Lurching forward, the wagon carried an unconscious girl on more of an adventure than she bargained for…
There is required to be an "Unlike" button, because I do not like where this story is headed! D:
But again, I like the story and the writing! Oh god I'm so confused!
(( O_O I so did not see that coming. Moar pls! ))
[ Whoops. Posted this as the wrong character. Oh well! ]
Chapter 2: Bittersweet Memories
Soft tinkling of glass upon glass as finely dressed men and women spoke with corset clad courtesans did little to disguise the muffled clatter of horseshoes, to the keen ears of a young boy. He paused in mid-step and canted his head to the side a bit, doing his best to pierce the din of idle chatter. A man and a woman astride a wagon, by the tone of their voices. He could make out none of their conversation, but there was something authoritative in the speech of the former.
The silver tray topped with drinks found its way to an empty table as carefully as can be, and the child made for the door with all haste. If the “Captain” had returned with exotic foods from the market, perhaps he might be allowed a taste. Or maybe he could curry the favor of one of the new concubines that the cart bore. Light help him if he did not attempt to aid his master, though.
His ponytail bobbed and bounced as he pushed through the heavy front doors of the brothel, the quiet Menethil evening greeting him with open arms. Lanterns hung on either side of every street and before each building. Though most were dark and silent, both the tavern and the brothel shed a warm, welcoming glow. Or the latter would have, had there not been an large wooden wagon drawn by sable horses that pranced impatiently before the brothel.
“There you are!”
An aggravated growl snapped him from his reverie as Ilya advanced on the poor preteen, but her rage was abruptly quelled.
“Ilya, darling. We have only just arrived. The child could not have known,” the Captain chided gently in honeyed tones. The boy turned his gaze on his feet quickly to avoid the venomous glare from Ilya. He knew better than to keep his eyes down when Malkov continued, however. “Do be a good boy and fetch our things from the carriage, won’t you, Marrik?”
The boy with his mousy brown hair and wide brown eyes gave a swift nod and scurried to comply. The carriage door swung easily on its hinges and the next few moments erupted into an ecstasy of fumbling with luggage and supplies. It was not until he was nearly finished with his chore that he came across the true nature of their venture. Long blonde hair hung messily about the face of a girl no more than four years younger than he. Coils of rope had bound her fast in place and an unsightly knot on her forehead accounted for her unconsciousness.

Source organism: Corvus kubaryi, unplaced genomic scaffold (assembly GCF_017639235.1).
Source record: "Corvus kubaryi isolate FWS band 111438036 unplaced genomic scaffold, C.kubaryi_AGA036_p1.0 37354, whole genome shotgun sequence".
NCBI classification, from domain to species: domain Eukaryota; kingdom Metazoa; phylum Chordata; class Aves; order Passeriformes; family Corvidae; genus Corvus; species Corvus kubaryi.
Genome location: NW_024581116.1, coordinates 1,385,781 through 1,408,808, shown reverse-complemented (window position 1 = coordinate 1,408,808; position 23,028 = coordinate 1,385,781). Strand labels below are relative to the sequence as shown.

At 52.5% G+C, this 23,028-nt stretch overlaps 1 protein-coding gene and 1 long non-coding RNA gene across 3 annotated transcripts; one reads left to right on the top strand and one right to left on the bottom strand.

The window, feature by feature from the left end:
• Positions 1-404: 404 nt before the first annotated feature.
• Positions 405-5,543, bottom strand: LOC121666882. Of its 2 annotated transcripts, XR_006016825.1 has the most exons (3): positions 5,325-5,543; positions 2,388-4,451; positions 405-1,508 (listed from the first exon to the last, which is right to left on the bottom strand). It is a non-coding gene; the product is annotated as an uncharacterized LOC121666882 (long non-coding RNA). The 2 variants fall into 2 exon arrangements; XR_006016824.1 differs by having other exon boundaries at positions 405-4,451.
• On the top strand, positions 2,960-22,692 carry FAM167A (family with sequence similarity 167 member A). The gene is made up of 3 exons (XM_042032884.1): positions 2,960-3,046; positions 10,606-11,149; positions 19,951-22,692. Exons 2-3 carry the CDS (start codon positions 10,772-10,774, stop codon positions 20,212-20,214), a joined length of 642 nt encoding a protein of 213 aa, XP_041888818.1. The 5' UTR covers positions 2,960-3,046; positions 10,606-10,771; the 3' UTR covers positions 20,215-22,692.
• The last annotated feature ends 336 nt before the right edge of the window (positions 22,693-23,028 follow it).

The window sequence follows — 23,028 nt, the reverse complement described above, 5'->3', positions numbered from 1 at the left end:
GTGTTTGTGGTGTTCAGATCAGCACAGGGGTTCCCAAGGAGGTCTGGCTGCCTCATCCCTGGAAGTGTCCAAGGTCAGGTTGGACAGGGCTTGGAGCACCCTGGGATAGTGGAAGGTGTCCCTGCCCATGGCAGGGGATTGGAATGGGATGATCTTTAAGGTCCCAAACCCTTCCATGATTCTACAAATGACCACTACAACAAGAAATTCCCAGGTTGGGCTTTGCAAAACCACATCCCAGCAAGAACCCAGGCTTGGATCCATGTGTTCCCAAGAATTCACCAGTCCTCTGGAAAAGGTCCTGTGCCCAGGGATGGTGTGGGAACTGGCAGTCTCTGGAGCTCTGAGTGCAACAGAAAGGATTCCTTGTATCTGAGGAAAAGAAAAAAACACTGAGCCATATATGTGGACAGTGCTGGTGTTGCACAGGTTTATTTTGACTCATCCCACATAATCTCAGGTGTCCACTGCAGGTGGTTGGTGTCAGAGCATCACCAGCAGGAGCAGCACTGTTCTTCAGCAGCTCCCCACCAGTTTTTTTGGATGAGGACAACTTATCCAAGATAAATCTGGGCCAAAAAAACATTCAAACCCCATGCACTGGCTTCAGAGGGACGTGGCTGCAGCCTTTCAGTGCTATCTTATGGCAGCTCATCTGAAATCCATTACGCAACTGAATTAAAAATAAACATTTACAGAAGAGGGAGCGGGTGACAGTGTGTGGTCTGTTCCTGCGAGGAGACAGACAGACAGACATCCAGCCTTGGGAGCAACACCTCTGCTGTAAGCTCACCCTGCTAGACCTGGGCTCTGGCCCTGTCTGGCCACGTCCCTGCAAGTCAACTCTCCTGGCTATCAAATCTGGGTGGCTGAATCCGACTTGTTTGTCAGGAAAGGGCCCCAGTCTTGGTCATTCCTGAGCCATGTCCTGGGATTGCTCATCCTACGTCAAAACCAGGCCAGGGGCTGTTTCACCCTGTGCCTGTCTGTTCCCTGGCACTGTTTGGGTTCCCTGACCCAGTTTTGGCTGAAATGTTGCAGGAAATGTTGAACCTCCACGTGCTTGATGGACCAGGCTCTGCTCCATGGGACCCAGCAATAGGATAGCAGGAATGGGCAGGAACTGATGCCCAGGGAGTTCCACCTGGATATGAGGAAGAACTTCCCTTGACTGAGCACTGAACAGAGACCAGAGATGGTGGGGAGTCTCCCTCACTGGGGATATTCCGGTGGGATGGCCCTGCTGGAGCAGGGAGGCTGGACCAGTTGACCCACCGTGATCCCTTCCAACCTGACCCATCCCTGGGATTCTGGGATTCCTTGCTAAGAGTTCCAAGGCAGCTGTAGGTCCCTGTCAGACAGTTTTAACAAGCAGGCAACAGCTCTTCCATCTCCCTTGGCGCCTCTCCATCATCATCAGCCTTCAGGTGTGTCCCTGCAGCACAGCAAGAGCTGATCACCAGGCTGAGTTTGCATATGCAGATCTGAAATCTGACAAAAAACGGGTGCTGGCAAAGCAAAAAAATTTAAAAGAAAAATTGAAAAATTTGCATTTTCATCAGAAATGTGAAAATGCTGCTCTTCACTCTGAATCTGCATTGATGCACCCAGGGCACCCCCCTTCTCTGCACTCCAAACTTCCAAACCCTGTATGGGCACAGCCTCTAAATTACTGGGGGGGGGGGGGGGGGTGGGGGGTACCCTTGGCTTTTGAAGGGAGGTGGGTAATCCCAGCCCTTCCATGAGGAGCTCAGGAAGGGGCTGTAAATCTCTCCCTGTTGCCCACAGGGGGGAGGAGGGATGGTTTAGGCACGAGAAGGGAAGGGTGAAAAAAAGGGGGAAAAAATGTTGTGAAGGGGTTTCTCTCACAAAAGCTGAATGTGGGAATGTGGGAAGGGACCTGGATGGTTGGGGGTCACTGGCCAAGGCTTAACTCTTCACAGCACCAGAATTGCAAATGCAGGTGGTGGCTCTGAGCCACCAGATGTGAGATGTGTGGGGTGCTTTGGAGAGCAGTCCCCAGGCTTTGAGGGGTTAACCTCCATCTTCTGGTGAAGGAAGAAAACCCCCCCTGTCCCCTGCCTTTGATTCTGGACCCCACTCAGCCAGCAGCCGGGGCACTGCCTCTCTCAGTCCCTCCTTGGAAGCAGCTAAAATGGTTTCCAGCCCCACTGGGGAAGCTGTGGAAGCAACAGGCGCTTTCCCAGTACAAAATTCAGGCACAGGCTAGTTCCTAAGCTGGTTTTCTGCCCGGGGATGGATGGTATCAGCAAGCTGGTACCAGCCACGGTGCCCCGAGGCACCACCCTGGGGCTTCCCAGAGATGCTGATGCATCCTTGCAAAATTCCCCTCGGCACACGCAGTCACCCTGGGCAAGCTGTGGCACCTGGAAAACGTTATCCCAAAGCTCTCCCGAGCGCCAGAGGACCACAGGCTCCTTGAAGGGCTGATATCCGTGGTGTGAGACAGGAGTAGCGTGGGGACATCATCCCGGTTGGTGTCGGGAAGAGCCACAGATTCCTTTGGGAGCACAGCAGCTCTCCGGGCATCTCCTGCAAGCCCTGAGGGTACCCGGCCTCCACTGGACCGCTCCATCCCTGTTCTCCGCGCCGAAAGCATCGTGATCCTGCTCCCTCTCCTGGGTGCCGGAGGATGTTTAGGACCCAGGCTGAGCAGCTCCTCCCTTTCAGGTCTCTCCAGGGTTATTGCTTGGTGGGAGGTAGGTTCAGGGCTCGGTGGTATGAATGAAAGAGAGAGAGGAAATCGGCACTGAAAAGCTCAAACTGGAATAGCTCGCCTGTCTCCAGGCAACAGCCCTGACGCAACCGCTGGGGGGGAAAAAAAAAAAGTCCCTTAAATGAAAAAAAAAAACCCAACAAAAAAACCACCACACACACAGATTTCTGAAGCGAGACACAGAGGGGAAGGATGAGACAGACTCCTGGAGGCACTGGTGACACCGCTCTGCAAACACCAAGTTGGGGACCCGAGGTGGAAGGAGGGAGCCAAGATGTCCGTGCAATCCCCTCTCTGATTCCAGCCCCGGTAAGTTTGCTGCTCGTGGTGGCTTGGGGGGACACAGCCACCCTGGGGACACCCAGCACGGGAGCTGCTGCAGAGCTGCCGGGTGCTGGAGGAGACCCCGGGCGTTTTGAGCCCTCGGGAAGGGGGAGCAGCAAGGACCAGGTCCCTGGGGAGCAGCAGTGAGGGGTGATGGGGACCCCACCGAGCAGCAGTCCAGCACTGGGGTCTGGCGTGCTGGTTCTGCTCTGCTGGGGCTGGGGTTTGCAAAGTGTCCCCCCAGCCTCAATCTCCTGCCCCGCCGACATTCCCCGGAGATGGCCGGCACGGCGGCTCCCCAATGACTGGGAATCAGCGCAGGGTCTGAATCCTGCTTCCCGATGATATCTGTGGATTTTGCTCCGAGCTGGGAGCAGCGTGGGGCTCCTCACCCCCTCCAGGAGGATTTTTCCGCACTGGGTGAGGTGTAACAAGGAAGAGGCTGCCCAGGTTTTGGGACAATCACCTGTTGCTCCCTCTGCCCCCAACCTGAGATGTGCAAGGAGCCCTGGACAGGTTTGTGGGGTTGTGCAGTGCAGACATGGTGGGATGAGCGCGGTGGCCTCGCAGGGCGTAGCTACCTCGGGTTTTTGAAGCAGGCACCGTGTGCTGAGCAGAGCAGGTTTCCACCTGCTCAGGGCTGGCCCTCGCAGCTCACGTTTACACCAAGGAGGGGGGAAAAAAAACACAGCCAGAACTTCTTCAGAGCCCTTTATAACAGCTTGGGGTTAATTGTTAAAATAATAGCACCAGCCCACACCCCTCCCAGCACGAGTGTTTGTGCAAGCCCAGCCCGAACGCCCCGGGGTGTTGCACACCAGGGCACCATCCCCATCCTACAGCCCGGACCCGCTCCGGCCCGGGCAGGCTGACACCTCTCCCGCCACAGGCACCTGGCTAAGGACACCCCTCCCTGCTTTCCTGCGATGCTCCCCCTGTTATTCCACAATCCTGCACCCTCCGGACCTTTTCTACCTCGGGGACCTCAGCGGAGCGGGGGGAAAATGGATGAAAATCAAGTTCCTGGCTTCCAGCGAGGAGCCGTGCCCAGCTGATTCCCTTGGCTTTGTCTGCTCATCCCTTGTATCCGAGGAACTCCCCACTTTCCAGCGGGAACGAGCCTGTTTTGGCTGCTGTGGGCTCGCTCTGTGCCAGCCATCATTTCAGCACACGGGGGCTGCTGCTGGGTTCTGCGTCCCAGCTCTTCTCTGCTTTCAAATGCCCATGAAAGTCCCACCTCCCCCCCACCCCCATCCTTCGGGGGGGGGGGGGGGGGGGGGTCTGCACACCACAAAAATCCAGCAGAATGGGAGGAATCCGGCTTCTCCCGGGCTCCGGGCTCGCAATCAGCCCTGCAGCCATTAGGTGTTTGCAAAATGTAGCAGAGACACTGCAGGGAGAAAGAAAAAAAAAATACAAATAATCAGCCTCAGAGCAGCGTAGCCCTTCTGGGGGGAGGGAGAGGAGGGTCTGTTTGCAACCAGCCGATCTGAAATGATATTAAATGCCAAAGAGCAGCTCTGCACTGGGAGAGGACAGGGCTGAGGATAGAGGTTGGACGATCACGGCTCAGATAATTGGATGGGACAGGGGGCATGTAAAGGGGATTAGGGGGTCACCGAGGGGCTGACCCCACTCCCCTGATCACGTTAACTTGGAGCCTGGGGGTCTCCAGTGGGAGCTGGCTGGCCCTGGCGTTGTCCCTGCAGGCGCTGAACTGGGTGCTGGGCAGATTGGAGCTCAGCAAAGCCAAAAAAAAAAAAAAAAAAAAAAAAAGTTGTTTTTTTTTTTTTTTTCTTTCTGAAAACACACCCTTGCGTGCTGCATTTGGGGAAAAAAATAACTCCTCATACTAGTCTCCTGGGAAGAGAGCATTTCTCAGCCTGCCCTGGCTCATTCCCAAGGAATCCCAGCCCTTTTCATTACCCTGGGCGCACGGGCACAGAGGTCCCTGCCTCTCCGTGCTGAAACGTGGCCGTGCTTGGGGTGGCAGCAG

Marrik could only stare in horror, his mind awash with imaginary torture that the girl may have already experienced at the hands of the Captain and his Mistress. It was the thoughts of what she might come to experience that caused him to recoil and lose his footing on the edge of the wagon. Vertigo overwhelmed him for a brief moment before gravity took hold and sent him tumbling back down to the earth.
Crack! went Marrik’s skull onto the stone beneath him. Black spots danced before his eyes as molten tongues of pain licked across his shoulders and down his spine. The exquisite sensation of crippling agony was not lost on its host, even as his limbs went limp like wet noodles. His face felt wet and he was dimly aware that a stream of blood trailed lazily from his nose.
Marrik’s captor was unfinished, however. A sharp kick drew a flash of white hot flames across his rib cage, causing him to curl up like a writhing worm to protect himself. The boot driven into his spine caused him to recoil, opening himself up for further abuse. And so it went, the young man cringing and quivering and flinching with only the sound of each pained yelp to comfort him.